The following is taken from the People’s Journal newspaper of November 4, 1893. It is by their ‘Lady Correspondent’ and is headlined ‘An Interview with the Queen’s Bagpipe-Maker’. The subject of the article is Duncan Macdougall, Aberfeldy, renowned pipe maker. The article will be of interest to all those who study or collect or indeed manufacture pipes. It is written in the flowery style of the late Victorian times but that does not detract from its considerable historical worth. The picture above is of the Breadalbane Pipe Band with Macdougall far right.
The article begins with an extract from a poem ‘The Wedding of Shon MacLean’ by Robert Buchanan:
‘Then Shon took the pipes and all was still
As silently he the bags did fill
With flaming cheeks and round bright eyes
Till the first faint music began to rise
‘Like a thousand laverocks singing in tune
Like countless corncrakes under the moon
Like the smack of kisses and sweet bells ringing
Like a mermaids harp or a kelpie’s singing
Blew the pipes of Shon.’
I don’t know how it is but the fact remains that is gives a decided shock to the national feelings to learn that the bagpipes are not our national instrument, that they are only Scottish by adoption. They seem so interwoven with the national sentiment – like whisky and peat reek – from the days of Ossian to McCranky that it is somewhat of a deprivation to have to give them up!
The first time I see a Sassenach screwing up his face over a pibroch I will cast it in his teeth that it is an English instrument that he is listening to, and that it behoves him to grin and bear it decently. Ten to one he won’t believe me!
The bagpipes indeed were classic long before they penetrated into Britain at all. The Greeks knew them, and a friend to whom th e dead tongues of the past are as an open book, tells me that the instrument is shown in some of the wall paintings discovered at Pompeii. The pefferari of the Calabrian peasant is doubtless the lineal descendent of the classic model.
But in the 15th century the bagpipe was common among the country people of Poland, Italy, the south of France, Scotland and Ireland. It is a primitive instrument consisting of the bag which receives the air and the pipes which give it out, and its success entirely depends on the art by which it is modulated by the player.
But it was the Queen’s bagpipe-maker I started out to tell you about, not the national history of the bagpipe. It was in Aberfeldy I heard that such a distinguished professor of the art resided, and I was not long in finding a mutual friend who promptly undertook to make us know to each other. It was in his workshop that I came upon Pipe Major Macdougall, surrounded by the trappings of his trade, and assisted by his youngest son, Gavin, who promises one of these days to ‘rive his father’s bonnet’.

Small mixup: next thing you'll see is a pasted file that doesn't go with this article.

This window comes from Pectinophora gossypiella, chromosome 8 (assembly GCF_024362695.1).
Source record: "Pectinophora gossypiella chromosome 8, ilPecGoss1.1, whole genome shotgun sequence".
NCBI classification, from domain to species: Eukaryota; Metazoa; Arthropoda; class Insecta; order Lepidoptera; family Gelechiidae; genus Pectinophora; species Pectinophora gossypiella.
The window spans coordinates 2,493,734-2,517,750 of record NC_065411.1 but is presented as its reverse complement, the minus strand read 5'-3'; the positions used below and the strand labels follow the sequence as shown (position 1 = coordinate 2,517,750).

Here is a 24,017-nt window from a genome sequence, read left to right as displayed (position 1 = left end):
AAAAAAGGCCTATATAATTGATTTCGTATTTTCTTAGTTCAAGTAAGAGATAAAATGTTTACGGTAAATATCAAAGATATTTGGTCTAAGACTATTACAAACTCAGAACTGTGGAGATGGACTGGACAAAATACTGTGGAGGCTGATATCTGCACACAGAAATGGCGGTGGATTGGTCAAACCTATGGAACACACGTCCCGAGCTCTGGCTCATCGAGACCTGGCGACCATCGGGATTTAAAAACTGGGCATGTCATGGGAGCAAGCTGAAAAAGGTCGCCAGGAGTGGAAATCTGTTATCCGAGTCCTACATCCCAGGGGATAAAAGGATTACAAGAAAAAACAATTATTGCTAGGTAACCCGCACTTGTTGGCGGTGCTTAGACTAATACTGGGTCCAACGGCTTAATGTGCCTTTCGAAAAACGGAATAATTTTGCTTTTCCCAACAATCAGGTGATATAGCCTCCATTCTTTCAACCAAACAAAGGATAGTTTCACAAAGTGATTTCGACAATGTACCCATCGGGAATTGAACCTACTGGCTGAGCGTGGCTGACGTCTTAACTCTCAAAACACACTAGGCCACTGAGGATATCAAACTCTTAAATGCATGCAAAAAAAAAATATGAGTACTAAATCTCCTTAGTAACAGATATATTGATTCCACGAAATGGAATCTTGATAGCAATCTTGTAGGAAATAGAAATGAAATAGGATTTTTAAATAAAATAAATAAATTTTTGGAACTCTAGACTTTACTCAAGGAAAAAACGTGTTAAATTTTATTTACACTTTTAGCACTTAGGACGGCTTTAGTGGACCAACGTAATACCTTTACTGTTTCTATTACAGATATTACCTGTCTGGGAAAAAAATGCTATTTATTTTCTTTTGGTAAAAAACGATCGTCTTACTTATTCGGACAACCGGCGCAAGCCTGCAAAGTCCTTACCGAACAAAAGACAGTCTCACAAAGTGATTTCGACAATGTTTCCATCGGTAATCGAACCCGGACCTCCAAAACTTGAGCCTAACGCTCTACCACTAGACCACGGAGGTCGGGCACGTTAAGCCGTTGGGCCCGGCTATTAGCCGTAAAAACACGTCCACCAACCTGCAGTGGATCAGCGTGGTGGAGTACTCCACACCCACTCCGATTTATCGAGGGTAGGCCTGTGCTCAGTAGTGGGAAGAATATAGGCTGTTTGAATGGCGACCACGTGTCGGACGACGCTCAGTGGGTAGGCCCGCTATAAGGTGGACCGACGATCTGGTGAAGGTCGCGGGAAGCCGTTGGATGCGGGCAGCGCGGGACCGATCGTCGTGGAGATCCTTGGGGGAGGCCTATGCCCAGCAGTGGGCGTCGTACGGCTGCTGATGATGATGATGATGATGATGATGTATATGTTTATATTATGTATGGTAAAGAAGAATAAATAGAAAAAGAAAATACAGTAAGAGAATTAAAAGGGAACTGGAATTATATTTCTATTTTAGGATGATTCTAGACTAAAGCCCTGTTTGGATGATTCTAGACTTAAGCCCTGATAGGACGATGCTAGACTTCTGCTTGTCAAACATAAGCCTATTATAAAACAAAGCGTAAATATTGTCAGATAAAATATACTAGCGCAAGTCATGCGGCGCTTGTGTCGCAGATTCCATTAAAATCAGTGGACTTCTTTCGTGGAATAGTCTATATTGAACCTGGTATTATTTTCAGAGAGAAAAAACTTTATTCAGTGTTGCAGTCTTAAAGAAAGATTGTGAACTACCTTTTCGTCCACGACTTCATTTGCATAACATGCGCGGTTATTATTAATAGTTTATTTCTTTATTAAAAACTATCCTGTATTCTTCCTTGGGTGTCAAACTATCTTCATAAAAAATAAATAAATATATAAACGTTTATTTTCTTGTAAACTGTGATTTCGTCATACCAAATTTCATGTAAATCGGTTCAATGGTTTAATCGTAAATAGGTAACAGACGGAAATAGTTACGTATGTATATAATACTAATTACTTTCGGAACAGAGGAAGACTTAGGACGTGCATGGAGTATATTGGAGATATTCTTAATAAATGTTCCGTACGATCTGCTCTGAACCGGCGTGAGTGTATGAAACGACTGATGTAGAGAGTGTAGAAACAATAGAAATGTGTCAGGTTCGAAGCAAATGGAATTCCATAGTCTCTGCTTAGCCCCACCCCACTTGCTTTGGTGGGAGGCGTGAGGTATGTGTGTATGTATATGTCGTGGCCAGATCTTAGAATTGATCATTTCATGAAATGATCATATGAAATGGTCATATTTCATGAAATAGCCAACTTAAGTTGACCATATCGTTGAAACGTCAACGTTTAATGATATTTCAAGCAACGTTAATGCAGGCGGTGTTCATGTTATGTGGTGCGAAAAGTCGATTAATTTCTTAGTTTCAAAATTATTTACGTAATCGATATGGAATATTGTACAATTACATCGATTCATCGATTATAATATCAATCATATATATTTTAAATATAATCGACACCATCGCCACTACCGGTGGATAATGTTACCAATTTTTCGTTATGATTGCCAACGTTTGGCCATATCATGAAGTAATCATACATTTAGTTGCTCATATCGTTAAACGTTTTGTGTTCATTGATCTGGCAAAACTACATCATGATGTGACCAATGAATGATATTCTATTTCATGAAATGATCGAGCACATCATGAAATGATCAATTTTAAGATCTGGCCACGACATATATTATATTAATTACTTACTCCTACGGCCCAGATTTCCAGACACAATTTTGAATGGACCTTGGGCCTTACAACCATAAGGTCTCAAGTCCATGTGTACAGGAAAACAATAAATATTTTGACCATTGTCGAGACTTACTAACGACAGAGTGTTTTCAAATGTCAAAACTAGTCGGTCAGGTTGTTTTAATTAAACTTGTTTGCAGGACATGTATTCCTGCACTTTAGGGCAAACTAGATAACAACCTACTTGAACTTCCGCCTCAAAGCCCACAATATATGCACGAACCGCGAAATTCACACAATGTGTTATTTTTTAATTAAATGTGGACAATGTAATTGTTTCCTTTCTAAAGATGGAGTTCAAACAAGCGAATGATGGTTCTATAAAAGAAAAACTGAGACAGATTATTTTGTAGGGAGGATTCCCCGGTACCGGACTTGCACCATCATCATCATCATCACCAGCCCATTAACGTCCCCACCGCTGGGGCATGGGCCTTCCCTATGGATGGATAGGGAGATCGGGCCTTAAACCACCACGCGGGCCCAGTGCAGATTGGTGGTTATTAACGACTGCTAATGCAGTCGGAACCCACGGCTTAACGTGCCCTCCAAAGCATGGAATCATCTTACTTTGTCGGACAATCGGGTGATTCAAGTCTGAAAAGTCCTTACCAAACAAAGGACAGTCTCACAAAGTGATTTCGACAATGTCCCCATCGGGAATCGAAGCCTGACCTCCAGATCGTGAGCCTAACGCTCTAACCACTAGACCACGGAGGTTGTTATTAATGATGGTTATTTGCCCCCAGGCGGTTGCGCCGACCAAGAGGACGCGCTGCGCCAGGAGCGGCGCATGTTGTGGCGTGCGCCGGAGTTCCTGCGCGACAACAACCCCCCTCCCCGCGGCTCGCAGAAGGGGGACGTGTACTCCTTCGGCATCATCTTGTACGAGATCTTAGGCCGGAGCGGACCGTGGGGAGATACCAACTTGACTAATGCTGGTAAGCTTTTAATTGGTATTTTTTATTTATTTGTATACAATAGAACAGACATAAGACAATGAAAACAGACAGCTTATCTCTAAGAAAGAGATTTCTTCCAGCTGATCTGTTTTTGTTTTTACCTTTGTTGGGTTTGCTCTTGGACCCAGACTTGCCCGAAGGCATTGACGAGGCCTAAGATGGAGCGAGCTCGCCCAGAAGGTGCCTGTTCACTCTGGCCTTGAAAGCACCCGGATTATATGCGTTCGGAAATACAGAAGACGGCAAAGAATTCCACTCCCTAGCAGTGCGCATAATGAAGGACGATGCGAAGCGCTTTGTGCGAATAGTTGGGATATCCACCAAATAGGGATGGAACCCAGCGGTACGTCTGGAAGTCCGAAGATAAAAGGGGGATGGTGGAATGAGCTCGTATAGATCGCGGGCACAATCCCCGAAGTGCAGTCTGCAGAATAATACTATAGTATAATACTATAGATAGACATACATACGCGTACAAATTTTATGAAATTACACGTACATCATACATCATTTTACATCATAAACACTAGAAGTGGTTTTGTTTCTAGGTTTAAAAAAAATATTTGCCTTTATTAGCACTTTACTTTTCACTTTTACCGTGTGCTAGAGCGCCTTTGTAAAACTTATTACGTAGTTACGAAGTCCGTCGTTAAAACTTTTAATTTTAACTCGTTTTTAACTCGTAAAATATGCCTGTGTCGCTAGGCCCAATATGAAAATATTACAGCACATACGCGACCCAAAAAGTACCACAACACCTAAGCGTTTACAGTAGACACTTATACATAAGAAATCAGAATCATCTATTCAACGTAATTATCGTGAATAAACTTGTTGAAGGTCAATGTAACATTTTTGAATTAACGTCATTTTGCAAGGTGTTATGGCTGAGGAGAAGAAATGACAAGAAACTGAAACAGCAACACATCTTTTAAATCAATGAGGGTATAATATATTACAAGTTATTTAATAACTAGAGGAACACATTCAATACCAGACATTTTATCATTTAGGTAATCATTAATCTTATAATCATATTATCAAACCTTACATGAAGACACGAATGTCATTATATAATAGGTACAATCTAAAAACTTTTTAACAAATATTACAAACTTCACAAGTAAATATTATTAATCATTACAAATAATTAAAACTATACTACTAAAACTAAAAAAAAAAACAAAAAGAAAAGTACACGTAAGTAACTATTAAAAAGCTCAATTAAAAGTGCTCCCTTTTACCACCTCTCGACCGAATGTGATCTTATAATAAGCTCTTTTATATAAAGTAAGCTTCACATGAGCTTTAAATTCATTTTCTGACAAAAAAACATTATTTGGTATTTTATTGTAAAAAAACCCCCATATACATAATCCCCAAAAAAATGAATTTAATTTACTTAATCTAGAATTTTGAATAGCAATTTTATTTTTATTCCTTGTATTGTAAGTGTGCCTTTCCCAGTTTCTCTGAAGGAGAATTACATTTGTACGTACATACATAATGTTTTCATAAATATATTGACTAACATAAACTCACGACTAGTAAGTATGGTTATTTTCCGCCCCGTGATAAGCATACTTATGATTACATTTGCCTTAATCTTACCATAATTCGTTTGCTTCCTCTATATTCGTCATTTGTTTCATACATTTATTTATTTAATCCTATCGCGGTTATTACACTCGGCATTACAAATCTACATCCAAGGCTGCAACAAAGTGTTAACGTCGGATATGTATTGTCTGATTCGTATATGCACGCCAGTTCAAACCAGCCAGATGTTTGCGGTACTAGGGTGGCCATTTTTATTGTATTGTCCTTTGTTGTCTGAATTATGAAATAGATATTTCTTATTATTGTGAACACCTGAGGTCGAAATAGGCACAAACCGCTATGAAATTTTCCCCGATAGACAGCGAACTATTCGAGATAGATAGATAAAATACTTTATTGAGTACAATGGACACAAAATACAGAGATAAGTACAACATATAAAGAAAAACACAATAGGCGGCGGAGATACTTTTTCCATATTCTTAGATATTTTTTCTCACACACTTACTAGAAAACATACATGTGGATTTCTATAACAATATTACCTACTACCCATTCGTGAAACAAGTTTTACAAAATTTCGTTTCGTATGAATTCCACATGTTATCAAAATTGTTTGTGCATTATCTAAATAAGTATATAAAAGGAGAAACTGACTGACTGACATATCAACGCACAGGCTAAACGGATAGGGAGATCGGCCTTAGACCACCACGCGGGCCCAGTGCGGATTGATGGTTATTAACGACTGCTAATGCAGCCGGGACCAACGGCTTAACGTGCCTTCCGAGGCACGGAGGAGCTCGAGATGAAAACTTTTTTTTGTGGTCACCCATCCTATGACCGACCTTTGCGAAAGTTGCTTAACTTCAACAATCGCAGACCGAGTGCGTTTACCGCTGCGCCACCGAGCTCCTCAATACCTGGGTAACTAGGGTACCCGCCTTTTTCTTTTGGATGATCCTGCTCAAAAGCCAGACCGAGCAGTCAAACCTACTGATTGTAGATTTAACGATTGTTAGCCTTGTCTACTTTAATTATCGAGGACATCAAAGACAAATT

Mr Macdougall comes of a line of pipers, his forefathers having migrated from the Lorn district of Argyllshire with the Campbells of Breadalbane. Piping is generally a hereditary occupation. As Buchanan puts it in his inimitable paean of the bagpipe which heads this article, speaking of the famous Shon:
‘Father and son since the world’s creation
The Macleans have followed this occupation
And played the pibroch to fire the clan
Since the first Duke came and the earth began!’
Mr Macdougall is of the same calibre, if not of the same clan. i n fact I have my private belief that he must be descended from another hero mentioned in the same immortal ballad, ‘Dougall Dhu of Kilflannan Shore’ who took part in the unique piping competition, for which vide the poem referred to.
Well, in the midst of his work I found Mr Macdougall, and met a hearty welcome, and it was seated in his workshop that I had a chat with the veteran about his art. For Mr Macdougall is not only a notable maker of pipes, he is a champion piper, and on high days and holidays wears an array of medals won in open competition which makes a glittering breastplate above the tartan.
His first victory was at Montrose when he was quite a young lad. He lovingly remembers the occasion. And throughout the prime of his playing life he has taken an honourable part in most of the great piping jousts going. He has carried off year after year all the pipe music honours at the Northern meetings, has won the gold medal of the Highland Society of London, and the seven years’ champion gold medal, and altogether lays claim to some six gold and thirty silver medals.
For fourteen years Mr Macdougall was chief piper to the Marquis of Breadalbane at Taymouth Castle until he relinquished the position for another branch of his art. It is interesting to notice that he represents the third generation of pipe makers – his grandfather, Allan Macdougall, having carried on that occupation in Perth from 1792 to 1834, and his father, John Macdougall, handing on the business to the year 1857. Mr Macdougall was for eight years Pipe Major to the Queen’s Edinburgh Volunteers, and has for 19 years held the same post in the 5th VBRH. At the Birnam camp of the corps the Pipe Major will have as many as 40 pipers under his baton.
• To be continued.